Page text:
Pediatric Dentistry FAQ's
Baby Bottle Tooth Decay
Baby bottle tooth decay or syndrome is a form of tooth decay that can destroy the teeth of an infant. This decay may even enter the underlying bone structure, which can hamper development of the permanent teeth. The teeth most likely to be damaged are the upper teeth.
Baby bottle decay is caused by frequent and long exposure of a child's teeth to liquids containing sugar such as milk, formula, fruit juices, pop and other sweetened liquids. These liquids fuel the bacteria in a child's mouth, which produces acids that attack enamel.
Can you do all the work at once with a sedation?
In cases with extensive decay, we are limited by the maximum dosage of local anesthetic that we can use. As a rule, we also consider your child's comfort after he/she leaves the clinic in order to determine how much local anesthetic we can use.
Very young children are at high risk of biting their lips or chewing on the inside part of their cheeks after they receive local anesthetic (a lidocaine shot). This usually happens because of their natural curiosity; they try to feel the area or areas that are numb.
For these and other reasons, it is unlikely that we could work on all of your child's teeth at once. An exception to this rule would be a child that is taken to the operating room.
Children's Tooth Development
Children continually get new teeth from age 3 months to the age 6 years. Most children have a full set of 20 primary teeth by the time they are 3 years old. As a child nears the age 6, the jaw grows making room for the permanent teeth. At the same time, the roots of the baby teeth begin to be resorbed by the tissues around them and the permanent teeth under them begin to erupt.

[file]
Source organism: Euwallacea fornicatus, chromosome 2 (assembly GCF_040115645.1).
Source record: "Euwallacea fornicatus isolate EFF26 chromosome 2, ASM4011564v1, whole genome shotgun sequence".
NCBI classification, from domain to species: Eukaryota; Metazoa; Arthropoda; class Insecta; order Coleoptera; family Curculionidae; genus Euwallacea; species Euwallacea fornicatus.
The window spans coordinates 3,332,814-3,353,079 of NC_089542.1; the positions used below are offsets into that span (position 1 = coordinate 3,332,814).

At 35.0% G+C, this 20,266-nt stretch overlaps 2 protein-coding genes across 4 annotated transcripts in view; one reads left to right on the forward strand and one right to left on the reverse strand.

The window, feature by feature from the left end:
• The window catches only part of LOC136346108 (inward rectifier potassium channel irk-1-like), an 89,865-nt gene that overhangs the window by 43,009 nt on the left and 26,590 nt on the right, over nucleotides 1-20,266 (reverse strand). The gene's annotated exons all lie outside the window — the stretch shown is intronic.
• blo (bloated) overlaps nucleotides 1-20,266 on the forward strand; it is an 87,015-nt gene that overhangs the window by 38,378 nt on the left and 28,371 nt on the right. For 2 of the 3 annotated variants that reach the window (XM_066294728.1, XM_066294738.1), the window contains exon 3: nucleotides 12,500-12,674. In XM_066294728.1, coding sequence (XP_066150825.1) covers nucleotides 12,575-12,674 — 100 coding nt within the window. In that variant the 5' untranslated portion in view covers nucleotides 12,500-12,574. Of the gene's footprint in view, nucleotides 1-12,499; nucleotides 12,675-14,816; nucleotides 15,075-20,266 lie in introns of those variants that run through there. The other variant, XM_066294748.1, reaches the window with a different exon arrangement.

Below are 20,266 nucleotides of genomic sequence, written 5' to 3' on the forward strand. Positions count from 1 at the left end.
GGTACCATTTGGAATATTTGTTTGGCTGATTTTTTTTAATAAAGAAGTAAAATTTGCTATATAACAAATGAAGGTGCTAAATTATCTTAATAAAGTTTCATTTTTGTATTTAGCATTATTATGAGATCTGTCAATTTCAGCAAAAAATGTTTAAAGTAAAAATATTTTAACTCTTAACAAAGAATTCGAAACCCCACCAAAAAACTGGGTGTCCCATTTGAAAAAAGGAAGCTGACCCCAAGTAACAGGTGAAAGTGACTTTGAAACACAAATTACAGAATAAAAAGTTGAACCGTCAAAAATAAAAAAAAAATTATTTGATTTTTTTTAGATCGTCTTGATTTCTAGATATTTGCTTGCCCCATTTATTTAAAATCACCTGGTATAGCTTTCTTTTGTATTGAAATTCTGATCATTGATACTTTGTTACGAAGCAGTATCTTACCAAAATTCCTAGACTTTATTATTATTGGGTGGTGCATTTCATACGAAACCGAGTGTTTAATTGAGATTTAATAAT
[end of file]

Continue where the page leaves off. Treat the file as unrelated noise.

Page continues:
Primary teeth are just as important as permanent teeth for chewing, speaking and appearance. They also serve as placement holders for the permanent teeth. Primary teeth also provide structure to help shape the child's face.
Early Childhood Caries
Childhood cavities, also now known as "Early Childhood Caries" is an aggressive form of caries that occurs in infants and very young children. It is typically associated with prolonged consumption of liquids containing sugar and affects initially the top front teeth, later spreading to other "baby teeth." Because of the aggressive nature of this disease, early intervention is necessary.
The American Academy of Pediatric Dentistry (AAPD) and the American Academy of Pediatrics (AAP) recommend that ALL children should see a dentist before age one.
There are gaps between my child's teeth, is this normal?
It is normal and even "ideal" for baby teeth to have spacing between each other.
Keep in mind that when permanent teeth erupt, their size will be considerably larger than that of baby teeth. As the baby teeth are lost, the erupting permanent tooth will quickly take advantage of this excess space.
Children who do not have spacing in their primary dentition can have a higher incidence of crowding (crooked teeth) in the permanent dentition.
How does enamel fluorosis occur?
By swallowing too much fluoride for the child's size and weight during the years of tooth development, a child can develop enamel fluorosis. This can happen in several different ways.
First, a child may take more of a fluoride supplement than the amount prescribed.
Second, the child may take a fluoride supplement when there is already an optimal amount of fluoride in the drinking water.
Third, some children simply like the taste of fluoridated toothpaste. They may use too much toothpaste, and then swallow it instead of spitting it out.